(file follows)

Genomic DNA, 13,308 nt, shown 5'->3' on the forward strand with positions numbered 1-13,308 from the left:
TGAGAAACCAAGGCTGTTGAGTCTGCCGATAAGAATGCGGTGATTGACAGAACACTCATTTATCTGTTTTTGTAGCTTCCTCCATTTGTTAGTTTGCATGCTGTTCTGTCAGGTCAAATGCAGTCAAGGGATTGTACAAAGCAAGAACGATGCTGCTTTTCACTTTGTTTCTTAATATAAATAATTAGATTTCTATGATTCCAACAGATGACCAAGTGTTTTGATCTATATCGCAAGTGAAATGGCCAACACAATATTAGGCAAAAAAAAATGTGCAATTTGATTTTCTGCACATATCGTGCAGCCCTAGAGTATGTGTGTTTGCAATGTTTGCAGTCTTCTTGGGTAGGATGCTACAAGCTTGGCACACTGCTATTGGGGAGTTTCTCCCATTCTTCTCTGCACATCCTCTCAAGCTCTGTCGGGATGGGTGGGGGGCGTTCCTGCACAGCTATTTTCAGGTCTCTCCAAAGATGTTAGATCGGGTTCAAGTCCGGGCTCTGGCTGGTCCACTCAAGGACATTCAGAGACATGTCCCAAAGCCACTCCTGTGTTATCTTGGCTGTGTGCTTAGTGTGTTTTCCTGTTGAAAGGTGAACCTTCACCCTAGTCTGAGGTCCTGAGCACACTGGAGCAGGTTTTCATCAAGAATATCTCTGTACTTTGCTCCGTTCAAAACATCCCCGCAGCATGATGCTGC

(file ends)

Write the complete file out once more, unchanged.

Genomic DNA, 13,308 nt, shown 5'->3' on the forward strand with positions numbered 1-13,308 from the left:
TGAGAAACCAAGGCTGTTGAGTCTGCCGATAAGAATGCGGTGATTGACAGAACACTCATTTATCTGTTTTTGTAGCTTCCTCCATTTGTTAGTTTGCATGCTGTTCTGTCAGGTCAAATGCAGTCAAGGGATTGTACAAAGCAAGAACGATGCTGCTTTTCACTTTGTTTCTTAATATAAATAATTAGATTTCTATGATTCCAACAGATGACCAAGTGTTTTGATCTATATCGCAAGTGAAATGGCCAACACAATATTAGGCAAAAAAAAATGTGCAATTTGATTTTCTGCACATATCGTGCAGCCCTAGAGTATGTGTGTTTGCAATGTTTGCAGTCTTCTTGGGTAGGATGCTACAAGCTTGGCACACTGCTATTGGGGAGTTTCTCCCATTCTTCTCTGCACATCCTCTCAAGCTCTGTCGGGATGGGTGGGGGGCGTTCCTGCACAGCTATTTTCAGGTCTCTCCAAAGATGTTAGATCGGGTTCAAGTCCGGGCTCTGGCTGGTCCACTCAAGGACATTCAGAGACATGTCCCAAAGCCACTCCTGTGTTATCTTGGCTGTGTGCTTAGTGTGTTTTCCTGTTGAAAGGTGAACCTTCACCCTAGTCTGAGGTCCTGAGCACACTGGAGCAGGTTTTCATCAAGAATATCTCTGTACTTTGCTCCGTTCAAAACATCCCCGCAGCATGATGCTGC